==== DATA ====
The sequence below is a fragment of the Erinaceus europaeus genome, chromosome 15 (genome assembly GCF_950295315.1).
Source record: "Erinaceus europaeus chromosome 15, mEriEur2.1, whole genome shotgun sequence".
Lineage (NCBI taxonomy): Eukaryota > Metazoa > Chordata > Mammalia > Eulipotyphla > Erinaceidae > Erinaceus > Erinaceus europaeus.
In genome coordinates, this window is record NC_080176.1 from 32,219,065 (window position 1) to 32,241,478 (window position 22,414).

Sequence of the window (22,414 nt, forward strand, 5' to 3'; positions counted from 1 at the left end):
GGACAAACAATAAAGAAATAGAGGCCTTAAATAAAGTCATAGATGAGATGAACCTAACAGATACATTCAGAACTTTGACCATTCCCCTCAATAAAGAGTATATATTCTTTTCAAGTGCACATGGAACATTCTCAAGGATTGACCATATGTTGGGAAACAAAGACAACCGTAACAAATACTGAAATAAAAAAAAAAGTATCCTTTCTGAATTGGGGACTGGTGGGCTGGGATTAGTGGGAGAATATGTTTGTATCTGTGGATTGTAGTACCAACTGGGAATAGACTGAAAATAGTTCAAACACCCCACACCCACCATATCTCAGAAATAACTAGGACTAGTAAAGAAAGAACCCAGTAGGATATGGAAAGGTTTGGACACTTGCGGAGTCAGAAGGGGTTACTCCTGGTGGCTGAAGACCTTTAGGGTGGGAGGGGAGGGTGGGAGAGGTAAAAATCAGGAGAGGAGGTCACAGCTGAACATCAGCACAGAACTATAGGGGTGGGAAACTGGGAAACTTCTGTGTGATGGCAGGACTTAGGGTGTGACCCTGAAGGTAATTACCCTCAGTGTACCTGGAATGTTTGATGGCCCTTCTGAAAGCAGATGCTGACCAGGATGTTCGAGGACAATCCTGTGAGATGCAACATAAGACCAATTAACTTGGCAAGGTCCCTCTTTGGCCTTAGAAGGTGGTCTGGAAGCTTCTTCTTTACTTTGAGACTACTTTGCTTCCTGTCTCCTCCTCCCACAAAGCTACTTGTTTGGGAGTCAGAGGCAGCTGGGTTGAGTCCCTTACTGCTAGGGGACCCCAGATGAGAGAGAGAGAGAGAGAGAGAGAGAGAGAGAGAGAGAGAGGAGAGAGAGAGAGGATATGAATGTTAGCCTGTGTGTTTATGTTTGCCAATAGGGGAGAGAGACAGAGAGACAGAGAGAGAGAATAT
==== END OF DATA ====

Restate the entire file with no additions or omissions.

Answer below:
The sequence below is a fragment of the Erinaceus europaeus genome, chromosome 15 (genome assembly GCF_950295315.1).
Source record: "Erinaceus europaeus chromosome 15, mEriEur2.1, whole genome shotgun sequence".
Lineage (NCBI taxonomy): Eukaryota > Metazoa > Chordata > Mammalia > Eulipotyphla > Erinaceidae > Erinaceus > Erinaceus europaeus.
In genome coordinates, this window is record NC_080176.1 from 32,219,065 (window position 1) to 32,241,478 (window position 22,414).

Sequence of the window (22,414 nt, forward strand, 5' to 3'; positions counted from 1 at the left end):
GGACAAACAATAAAGAAATAGAGGCCTTAAATAAAGTCATAGATGAGATGAACCTAACAGATACATTCAGAACTTTGACCATTCCCCTCAATAAAGAGTATATATTCTTTTCAAGTGCACATGGAACATTCTCAAGGATTGACCATATGTTGGGAAACAAAGACAACCGTAACAAATACTGAAATAAAAAAAAAAGTATCCTTTCTGAATTGGGGACTGGTGGGCTGGGATTAGTGGGAGAATATGTTTGTATCTGTGGATTGTAGTACCAACTGGGAATAGACTGAAAATAGTTCAAACACCCCACACCCACCATATCTCAGAAATAACTAGGACTAGTAAAGAAAGAACCCAGTAGGATATGGAAAGGTTTGGACACTTGCGGAGTCAGAAGGGGTTACTCCTGGTGGCTGAAGACCTTTAGGGTGGGAGGGGAGGGTGGGAGAGGTAAAAATCAGGAGAGGAGGTCACAGCTGAACATCAGCACAGAACTATAGGGGTGGGAAACTGGGAAACTTCTGTGTGATGGCAGGACTTAGGGTGTGACCCTGAAGGTAATTACCCTCAGTGTACCTGGAATGTTTGATGGCCCTTCTGAAAGCAGATGCTGACCAGGATGTTCGAGGACAATCCTGTGAGATGCAACATAAGACCAATTAACTTGGCAAGGTCCCTCTTTGGCCTTAGAAGGTGGTCTGGAAGCTTCTTCTTTACTTTGAGACTACTTTGCTTCCTGTCTCCTCCTCCCACAAAGCTACTTGTTTGGGAGTCAGAGGCAGCTGGGTTGAGTCCCTTACTGCTAGGGGACCCCAGATGAGAGAGAGAGAGAGAGAGAGAGAGAGAGAGAGAGAGAGAGGAGAGAGAGAGAGGATATGAATGTTAGCCTGTGTGTTTATGTTTGCCAATAGGGGAGAGAGACAGAGAGACAGAGAGAGAGAATAT